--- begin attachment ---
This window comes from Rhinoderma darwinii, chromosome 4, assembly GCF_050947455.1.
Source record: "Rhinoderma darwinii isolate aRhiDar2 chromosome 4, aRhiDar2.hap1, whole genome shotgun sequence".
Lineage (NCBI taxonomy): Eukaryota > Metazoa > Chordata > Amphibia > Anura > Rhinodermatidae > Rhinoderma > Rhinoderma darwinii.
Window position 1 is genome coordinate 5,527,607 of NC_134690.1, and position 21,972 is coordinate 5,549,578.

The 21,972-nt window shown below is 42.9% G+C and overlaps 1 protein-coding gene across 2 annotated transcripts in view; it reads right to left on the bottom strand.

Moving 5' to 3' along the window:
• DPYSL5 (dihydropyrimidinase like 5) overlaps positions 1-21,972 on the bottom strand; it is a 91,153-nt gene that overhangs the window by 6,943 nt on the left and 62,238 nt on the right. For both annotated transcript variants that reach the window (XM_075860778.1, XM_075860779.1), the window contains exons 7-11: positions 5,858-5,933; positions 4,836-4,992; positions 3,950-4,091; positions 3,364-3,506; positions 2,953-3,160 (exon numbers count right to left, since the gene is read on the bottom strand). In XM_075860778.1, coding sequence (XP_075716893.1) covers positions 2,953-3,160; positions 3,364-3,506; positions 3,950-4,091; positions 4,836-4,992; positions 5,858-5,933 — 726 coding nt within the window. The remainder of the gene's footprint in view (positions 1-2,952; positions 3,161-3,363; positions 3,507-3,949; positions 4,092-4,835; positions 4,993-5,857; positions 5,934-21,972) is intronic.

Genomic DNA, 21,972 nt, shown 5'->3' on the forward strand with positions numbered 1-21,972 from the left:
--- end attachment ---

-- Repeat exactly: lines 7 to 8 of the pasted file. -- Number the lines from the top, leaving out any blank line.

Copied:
• DPYSL5 (dihydropyrimidinase like 5) overlaps positions 1-21,972 on the bottom strand; it is a 91,153-nt gene that overhangs the window by 6,943 nt on the left and 62,238 nt on the right. For both annotated transcript variants that reach the window (XM_075860778.1, XM_075860779.1), the window contains exons 7-11: positions 5,858-5,933; positions 4,836-4,992; positions 3,950-4,091; positions 3,364-3,506; positions 2,953-3,160 (exon numbers count right to left, since the gene is read on the bottom strand). In XM_075860778.1, coding sequence (XP_075716893.1) covers positions 2,953-3,160; positions 3,364-3,506; positions 3,950-4,091; positions 4,836-4,992; positions 5,858-5,933 — 726 coding nt within the window. The remainder of the gene's footprint in view (positions 1-2,952; positions 3,161-3,363; positions 3,507-3,949; positions 4,092-4,835; positions 4,993-5,857; positions 5,934-21,972) is intronic.

Genomic DNA, 21,972 nt, shown 5'->3' on the forward strand with positions numbered 1-21,972 from the left: